American Alpine Jounrna and Accidents in North American Climbing

Patal Hiunchuli (6,434m), north face, attempt and tragedy

Asia, Nepal, Annapurna Himal

  • Author: Korean Alpine Federation International Committee
  • Climb Year: N/A
  • Publication Year: 2010

The Choongbuk Alpine Federation Rescue Team, led by Park Yeonsoo, consisted of 10 members. They split into two groups and from August 27 to October 8 attempted the west- northwest ridge and north face of Hiunchuli in the Annapurna Sanctuary. Avalanches, rockfall, rotten crevasses, and bad weather forced them to abandon their attempts on the ridge.

Instead, they placed a campon Tharpu Chuli (Tent Peak, 5,663m) directly opposite, used it for observing and photographing the north face, and chose a detailed line of ascent. They hoped to reach the summit in four days.

On September 23 Min Junyoung, Park Jong-sung, and Park Soo-hwan left base camp and bivouacked as planned in a crevasse at 4,900m. The following morning they left for the face, while the remaining members established an observation site at 4,700m. At 10 a.m. the climbing party radioed that Park Soohwan was coming down, as he didn’t feel he was in good enough shape for the climb. The remaining two continued and that night radioed that they had made a second bivouac at 5,350m. On the morning of the 25th the two men again radioed base camp to say they would be taking the right-hand couloir to reach the snowfield above and that both were in excellent condition. This was the last contact from the pair; bad weather engulfed the mountain, and sight of the climbers was lost. When nothing had been heard by 8 a.m. on the 26th, Kim Dong-hwa and Park Soohwan returned to the observation site, where they noted the weather was now even worse and avalanches were increasing. They returned to base camp at noon, and the team decided to contact friends in Korea for assistance. A helicopter arrived the following morning, and Park Soo-hwan accompanied the pilot on a search of the face and summit area. A second flight scoured the upper face and west-northwest ridge. Over the next three days Kim and Park, with Sherpa assistance, searched the base of the wall but found no trace of the missing climbers. On October 5 the expedition members agreed there was no possibility of the pair still being alive, and further searches, which had been financed by Cheongju City Hall and the climbing community in Korea, were abandoned.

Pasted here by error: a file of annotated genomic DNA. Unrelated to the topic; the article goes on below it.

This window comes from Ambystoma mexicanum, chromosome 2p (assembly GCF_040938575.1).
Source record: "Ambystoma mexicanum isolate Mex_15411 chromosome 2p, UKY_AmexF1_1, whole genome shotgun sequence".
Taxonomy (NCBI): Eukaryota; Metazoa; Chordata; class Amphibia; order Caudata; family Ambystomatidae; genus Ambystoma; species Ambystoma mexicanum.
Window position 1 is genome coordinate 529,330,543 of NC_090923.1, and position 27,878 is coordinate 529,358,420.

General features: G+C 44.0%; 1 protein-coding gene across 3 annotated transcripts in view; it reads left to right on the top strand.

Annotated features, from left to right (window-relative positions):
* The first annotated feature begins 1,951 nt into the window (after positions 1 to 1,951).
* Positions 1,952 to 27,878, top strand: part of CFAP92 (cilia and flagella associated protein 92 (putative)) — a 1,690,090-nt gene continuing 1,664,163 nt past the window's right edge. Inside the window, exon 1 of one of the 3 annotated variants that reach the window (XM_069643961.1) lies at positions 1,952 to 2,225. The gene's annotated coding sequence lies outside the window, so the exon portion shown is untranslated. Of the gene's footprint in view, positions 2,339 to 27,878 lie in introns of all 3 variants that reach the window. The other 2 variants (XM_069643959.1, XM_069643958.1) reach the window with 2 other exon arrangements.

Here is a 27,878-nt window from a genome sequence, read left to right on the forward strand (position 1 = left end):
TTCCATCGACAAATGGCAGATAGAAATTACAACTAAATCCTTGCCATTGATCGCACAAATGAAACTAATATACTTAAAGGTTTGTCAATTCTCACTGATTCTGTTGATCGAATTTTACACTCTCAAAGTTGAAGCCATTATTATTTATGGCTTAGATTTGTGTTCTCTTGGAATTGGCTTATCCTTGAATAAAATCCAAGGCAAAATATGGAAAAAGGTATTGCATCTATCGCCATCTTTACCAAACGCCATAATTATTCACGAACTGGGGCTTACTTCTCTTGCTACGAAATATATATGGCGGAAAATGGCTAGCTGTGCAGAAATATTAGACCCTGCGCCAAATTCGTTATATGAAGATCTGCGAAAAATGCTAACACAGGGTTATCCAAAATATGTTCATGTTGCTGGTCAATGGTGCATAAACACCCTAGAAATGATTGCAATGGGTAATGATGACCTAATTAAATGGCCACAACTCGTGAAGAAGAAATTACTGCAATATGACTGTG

Min Jun-young had made a possible first ascent of Jikji Peak (6,235m), Pakistan, in 2007 [AAJ 2008, p. 350] and a new route on the northwest face of Spantik (7,027m) in 2009 [see elsewhere in this Journal]. The latter, climbed in alpine style, constituted revolutionary progress in Korean alpinism. Min’s loss has come as a great shock to the Korean climbing community.

(Translated by Peter Jensen-Choi).

Editor’s note: The only previously known attempts on this face were by Slovenians. In spring 1994 Tadej Golab and friends tried the northeast face, leading to the 6,005m east summit, but were forced down by poor weather and stonefall. They came back in the autumn but found the face too dry. In October 1995 Golab returned to the line with Tomaz Jeras and Dusan Polenik. The three climbed the initial 300m rocky section at UIAA VI/VI+ and A2, and continued on snow and ice, including a 50m pitch of 85° and a difficult serac barrier, to reach the east summit. Jeras remained there while the other two continued toward the main summit. However, they were thwarted by bad snow. Most of the 1,200m route (Terra Nostra, ED2) was climbed unroped, and they descended with only five rappels.

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